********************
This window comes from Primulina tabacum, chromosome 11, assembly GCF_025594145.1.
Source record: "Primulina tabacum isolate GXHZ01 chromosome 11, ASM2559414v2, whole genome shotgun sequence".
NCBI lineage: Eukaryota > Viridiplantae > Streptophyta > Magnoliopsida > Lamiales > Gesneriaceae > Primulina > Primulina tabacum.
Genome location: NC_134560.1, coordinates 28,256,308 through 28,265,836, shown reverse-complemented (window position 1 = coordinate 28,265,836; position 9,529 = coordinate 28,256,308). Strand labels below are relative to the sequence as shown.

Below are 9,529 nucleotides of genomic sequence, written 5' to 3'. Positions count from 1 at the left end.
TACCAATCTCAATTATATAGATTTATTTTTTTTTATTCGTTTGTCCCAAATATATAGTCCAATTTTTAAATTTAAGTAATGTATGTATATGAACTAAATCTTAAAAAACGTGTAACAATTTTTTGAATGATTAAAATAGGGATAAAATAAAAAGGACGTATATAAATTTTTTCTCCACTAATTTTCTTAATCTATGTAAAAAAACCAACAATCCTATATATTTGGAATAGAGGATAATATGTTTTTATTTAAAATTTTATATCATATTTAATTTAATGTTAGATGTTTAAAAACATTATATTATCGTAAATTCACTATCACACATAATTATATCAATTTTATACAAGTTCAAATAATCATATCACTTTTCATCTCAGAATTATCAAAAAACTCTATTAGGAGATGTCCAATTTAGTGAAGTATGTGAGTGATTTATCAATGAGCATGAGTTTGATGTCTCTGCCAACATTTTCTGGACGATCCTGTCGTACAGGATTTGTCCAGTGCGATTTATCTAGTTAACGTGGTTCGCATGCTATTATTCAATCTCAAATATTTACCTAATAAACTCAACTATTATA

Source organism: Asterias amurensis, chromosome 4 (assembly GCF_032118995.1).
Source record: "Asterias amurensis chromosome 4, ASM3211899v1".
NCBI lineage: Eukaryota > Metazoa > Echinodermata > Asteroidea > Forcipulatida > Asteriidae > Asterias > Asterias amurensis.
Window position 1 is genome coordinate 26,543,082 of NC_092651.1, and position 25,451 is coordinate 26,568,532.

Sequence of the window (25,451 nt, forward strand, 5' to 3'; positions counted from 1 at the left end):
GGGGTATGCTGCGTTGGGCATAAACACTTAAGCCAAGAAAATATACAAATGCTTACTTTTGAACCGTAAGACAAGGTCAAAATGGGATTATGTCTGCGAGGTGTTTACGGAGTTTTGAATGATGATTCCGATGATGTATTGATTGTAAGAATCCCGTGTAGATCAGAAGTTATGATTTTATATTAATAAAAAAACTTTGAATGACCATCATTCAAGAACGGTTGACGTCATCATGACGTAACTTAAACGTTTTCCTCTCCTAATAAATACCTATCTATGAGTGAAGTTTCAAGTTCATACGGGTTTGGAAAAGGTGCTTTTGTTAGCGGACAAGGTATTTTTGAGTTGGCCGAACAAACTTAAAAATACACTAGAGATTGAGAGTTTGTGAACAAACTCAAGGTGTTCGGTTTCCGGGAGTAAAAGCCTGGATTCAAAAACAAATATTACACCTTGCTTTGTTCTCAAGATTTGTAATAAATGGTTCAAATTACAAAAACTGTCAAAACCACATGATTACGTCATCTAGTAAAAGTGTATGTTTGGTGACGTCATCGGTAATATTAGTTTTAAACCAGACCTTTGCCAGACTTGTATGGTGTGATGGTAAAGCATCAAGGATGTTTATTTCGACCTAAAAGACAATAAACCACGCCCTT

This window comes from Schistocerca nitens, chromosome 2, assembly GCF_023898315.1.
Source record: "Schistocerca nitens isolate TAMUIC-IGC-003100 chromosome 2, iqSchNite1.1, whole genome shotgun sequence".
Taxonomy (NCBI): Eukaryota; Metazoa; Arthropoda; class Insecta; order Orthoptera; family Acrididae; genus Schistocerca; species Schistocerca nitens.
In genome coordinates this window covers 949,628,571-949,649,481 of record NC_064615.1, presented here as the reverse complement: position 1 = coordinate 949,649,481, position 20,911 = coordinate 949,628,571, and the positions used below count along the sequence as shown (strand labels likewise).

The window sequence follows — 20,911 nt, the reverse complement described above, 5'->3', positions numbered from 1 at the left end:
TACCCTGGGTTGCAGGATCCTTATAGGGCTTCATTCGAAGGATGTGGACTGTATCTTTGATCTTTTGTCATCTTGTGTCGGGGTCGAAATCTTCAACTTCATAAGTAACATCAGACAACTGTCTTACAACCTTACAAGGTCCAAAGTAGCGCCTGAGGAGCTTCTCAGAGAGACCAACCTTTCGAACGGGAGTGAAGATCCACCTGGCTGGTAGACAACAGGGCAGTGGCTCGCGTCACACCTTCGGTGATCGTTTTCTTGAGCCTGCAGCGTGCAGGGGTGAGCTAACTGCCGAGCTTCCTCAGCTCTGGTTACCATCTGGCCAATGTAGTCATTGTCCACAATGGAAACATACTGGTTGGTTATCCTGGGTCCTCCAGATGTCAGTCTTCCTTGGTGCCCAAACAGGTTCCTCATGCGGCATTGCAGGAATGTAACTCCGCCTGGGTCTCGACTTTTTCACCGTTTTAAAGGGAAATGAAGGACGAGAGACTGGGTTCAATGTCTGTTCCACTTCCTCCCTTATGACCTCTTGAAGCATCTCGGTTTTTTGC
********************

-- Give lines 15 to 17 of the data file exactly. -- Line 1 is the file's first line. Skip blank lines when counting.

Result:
Taxonomy (NCBI): Eukaryota; Metazoa; Arthropoda; class Insecta; order Orthoptera; family Acrididae; genus Schistocerca; species Schistocerca nitens.
In genome coordinates this window covers 949,628,571-949,649,481 of record NC_064615.1, presented here as the reverse complement: position 1 = coordinate 949,649,481, position 20,911 = coordinate 949,628,571, and the positions used below count along the sequence as shown (strand labels likewise).

The window sequence follows — 20,911 nt, the reverse complement described above, 5'->3', positions numbered from 1 at the left end: